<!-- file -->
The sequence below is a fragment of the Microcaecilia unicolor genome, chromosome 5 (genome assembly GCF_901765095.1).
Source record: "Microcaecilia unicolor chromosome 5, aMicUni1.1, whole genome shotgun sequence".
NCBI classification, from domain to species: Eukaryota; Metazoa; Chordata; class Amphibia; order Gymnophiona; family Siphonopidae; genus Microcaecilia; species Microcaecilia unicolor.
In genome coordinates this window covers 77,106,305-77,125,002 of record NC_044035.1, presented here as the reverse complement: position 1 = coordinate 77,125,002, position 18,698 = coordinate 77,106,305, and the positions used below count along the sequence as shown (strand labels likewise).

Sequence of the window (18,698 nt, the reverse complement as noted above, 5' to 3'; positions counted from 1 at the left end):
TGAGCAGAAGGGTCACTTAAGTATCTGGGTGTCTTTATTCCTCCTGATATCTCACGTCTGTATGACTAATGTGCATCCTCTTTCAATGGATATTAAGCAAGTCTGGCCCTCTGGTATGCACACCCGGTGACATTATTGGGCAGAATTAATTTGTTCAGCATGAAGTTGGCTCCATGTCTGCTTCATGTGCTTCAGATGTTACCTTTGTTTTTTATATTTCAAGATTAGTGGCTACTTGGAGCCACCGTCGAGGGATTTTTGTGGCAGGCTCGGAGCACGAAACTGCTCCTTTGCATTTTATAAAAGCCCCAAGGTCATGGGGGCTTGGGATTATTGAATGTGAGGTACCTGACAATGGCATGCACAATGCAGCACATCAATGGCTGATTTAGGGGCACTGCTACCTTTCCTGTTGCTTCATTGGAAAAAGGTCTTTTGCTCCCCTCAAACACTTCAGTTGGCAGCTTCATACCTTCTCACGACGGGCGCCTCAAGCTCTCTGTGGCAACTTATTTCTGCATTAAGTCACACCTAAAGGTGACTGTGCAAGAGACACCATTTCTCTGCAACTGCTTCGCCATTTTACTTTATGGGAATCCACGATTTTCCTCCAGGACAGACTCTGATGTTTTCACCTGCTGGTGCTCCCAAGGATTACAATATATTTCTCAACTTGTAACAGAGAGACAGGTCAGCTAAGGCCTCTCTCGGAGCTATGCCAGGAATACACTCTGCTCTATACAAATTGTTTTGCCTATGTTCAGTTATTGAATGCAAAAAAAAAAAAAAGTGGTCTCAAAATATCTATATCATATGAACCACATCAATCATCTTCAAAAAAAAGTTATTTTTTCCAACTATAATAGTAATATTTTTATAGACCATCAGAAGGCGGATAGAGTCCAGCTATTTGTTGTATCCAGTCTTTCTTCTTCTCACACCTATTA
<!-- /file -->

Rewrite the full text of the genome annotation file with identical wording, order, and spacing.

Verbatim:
The sequence below is a fragment of the Microcaecilia unicolor genome, chromosome 5 (genome assembly GCF_901765095.1).
Source record: "Microcaecilia unicolor chromosome 5, aMicUni1.1, whole genome shotgun sequence".
NCBI classification, from domain to species: Eukaryota; Metazoa; Chordata; class Amphibia; order Gymnophiona; family Siphonopidae; genus Microcaecilia; species Microcaecilia unicolor.
In genome coordinates this window covers 77,106,305-77,125,002 of record NC_044035.1, presented here as the reverse complement: position 1 = coordinate 77,125,002, position 18,698 = coordinate 77,106,305, and the positions used below count along the sequence as shown (strand labels likewise).

Sequence of the window (18,698 nt, the reverse complement as noted above, 5' to 3'; positions counted from 1 at the left end):
TGAGCAGAAGGGTCACTTAAGTATCTGGGTGTCTTTATTCCTCCTGATATCTCACGTCTGTATGACTAATGTGCATCCTCTTTCAATGGATATTAAGCAAGTCTGGCCCTCTGGTATGCACACCCGGTGACATTATTGGGCAGAATTAATTTGTTCAGCATGAAGTTGGCTCCATGTCTGCTTCATGTGCTTCAGATGTTACCTTTGTTTTTTATATTTCAAGATTAGTGGCTACTTGGAGCCACCGTCGAGGGATTTTTGTGGCAGGCTCGGAGCACGAAACTGCTCCTTTGCATTTTATAAAAGCCCCAAGGTCATGGGGGCTTGGGATTATTGAATGTGAGGTACCTGACAATGGCATGCACAATGCAGCACATCAATGGCTGATTTAGGGGCACTGCTACCTTTCCTGTTGCTTCATTGGAAAAAGGTCTTTTGCTCCCCTCAAACACTTCAGTTGGCAGCTTCATACCTTCTCACGACGGGCGCCTCAAGCTCTCTGTGGCAACTTATTTCTGCATTAAGTCACACCTAAAGGTGACTGTGCAAGAGACACCATTTCTCTGCAACTGCTTCGCCATTTTACTTTATGGGAATCCACGATTTTCCTCCAGGACAGACTCTGATGTTTTCACCTGCTGGTGCTCCCAAGGATTACAATATATTTCTCAACTTGTAACAGAGAGACAGGTCAGCTAAGGCCTCTCTCGGAGCTATGCCAGGAATACACTCTGCTCTATACAAATTGTTTTGCCTATGTTCAGTTATTGAATGCAAAAAAAAAAAAAAGTGGTCTCAAAATATCTATATCATATGAACCACATCAATCATCTTCAAAAAAAAGTTATTTTTTCCAACTATAATAGTAATATTTTTATAGACCATCAGAAGGCGGATAGAGTCCAGCTATTTGTTGTATCCAGTCTTTCTTCTTCTCACACCTATTA